Today is Father’s Day. Like the past four or five Father’s Days (and Mother’s Days), I’m at least a thousand miles away from my dad. Thank goodness for phones, right?
Three years ago, in 2008, I was the editor of Philmont Scout Ranch‘s internal staff newsletter. It was a weekly production with a skeleton staff, but I was and am proud of how we recruited other staff throughout the camp to write weekly columns, encouraged and published submissions and injected our own voices into the newsletter.
In the final full issue, I summed up three of my favorite memories from what proved to be my last summer at the ranch. One of those memories is of my dad’s and my hike up Wheeler Peak — New Mexico’s tallest peak, at 13,161 feet above sea level.
There’s a lot I could write about my dad. After all, we’ve known each other for 23 and a half years. But I’ll let the text of this reflection — copied out below — say it all.
Clouds are brewing overhead, but it’s a cool, windswept day near the treeline of Wheeler Peak. My dad has been having trouble since before we reached Williams Lake, and has had to stop after every 10 feet of gained altitude. Even though my friends have gone on ahead and I’d love to reach the top in record time, I remain with my father, making him drink water and eat energy-loaded dried fruit and encouraging him.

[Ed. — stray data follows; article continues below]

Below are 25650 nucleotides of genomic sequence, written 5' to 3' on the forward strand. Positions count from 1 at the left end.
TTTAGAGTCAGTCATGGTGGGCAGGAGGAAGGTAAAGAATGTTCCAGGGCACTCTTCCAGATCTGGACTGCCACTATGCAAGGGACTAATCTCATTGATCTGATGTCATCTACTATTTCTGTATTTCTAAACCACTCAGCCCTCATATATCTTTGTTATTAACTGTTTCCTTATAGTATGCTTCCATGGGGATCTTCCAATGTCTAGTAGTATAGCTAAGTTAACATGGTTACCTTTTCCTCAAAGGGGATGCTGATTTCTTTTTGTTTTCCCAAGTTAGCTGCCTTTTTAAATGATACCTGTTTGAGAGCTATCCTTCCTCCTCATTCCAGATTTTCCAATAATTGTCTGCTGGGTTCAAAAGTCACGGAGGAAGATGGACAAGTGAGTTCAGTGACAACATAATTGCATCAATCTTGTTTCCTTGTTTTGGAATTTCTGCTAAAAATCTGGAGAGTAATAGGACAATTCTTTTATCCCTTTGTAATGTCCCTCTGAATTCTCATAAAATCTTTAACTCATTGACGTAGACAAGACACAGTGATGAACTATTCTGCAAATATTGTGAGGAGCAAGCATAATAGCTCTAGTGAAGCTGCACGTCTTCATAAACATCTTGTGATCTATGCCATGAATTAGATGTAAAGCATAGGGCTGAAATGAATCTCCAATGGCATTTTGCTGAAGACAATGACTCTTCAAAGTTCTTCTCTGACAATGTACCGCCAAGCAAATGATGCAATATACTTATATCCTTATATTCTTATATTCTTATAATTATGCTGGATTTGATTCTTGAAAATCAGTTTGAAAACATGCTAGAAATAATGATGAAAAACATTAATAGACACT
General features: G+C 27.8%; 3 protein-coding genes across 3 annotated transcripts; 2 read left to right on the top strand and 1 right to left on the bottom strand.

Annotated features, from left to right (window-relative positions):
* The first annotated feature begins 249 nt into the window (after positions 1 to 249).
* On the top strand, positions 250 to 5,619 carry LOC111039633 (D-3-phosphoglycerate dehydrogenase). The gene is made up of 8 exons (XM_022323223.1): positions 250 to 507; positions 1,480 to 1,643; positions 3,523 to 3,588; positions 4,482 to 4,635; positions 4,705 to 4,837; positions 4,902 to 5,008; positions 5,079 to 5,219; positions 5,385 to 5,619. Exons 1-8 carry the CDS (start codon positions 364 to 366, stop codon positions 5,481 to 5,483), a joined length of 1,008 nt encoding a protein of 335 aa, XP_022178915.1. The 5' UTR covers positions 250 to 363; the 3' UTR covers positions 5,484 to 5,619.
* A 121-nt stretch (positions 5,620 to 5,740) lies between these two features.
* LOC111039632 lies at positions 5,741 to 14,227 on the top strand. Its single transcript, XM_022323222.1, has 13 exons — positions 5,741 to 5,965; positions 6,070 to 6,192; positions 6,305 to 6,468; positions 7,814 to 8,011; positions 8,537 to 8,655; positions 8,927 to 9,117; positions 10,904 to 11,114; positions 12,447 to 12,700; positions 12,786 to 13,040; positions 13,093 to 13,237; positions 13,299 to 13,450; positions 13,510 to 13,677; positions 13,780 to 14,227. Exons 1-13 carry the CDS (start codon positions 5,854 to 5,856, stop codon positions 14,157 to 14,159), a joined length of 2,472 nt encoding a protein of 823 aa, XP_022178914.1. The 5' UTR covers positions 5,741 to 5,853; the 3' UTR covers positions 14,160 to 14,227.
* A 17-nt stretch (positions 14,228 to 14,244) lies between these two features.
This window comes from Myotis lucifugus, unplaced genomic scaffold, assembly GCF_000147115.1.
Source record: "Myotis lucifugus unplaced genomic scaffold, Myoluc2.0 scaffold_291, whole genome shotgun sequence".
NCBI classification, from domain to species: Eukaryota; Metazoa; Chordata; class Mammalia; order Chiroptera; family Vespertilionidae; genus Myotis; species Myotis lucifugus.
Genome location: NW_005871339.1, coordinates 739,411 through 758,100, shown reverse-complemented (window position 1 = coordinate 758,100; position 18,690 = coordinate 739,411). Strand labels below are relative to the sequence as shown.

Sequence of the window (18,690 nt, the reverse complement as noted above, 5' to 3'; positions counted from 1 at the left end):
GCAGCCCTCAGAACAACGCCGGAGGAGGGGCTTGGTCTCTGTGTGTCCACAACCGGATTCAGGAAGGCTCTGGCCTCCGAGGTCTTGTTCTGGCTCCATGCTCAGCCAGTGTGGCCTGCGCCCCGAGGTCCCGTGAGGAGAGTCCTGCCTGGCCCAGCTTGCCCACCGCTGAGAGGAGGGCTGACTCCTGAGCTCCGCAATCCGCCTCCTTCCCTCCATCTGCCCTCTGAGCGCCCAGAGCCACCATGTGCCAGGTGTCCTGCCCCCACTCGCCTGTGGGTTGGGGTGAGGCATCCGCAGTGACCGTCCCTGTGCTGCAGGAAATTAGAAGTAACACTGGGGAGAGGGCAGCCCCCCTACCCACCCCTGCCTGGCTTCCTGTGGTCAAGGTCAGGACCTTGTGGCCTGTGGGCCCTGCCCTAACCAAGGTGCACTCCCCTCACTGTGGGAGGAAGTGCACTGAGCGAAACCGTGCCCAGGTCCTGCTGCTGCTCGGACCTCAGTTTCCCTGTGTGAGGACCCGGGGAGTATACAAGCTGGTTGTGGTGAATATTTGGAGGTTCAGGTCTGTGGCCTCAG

My dad and I have never been very close. We didn’t really start getting along until after I graduated from high school. And I’ve never been one prone to give words of comfort. I’d like to think I’m a motherly figure of sorts — I love cooking for and helping out friends and family — but encouragement is not my strongest suit. I’m really struggling with trying to keep my father from collapsing altogether, in body and in spirit.
We’re out of the treeline and almost to the snowbank that separates the skreefield from the rest of the slope, when my dad has to stop again.
“You’re doing great, Dad,” I say, and we pound fists.
“You’re a good girl, Christine,” he says. I’m a little startled at his use of my full name — it’s something he does only when in earnest.
“I try,” I say, trying to keep it lighthearted.
“No — you are,” he says, and I suddenly remember all the times he’s told my brothers and me, “Do not try; do.”
“You’re a good daughter,” he then says.
My dad never made it to the top. He finally stopped after we crossed the snowbank, and told me to go on ahead. But it means so much to me that he tried so hard.
Happy Dad Day, Dad. I’ll see you in a few weeks.
(On an egalitarian note, I wish I’d written up something about/for my mom. Next year, Mom. Next year.)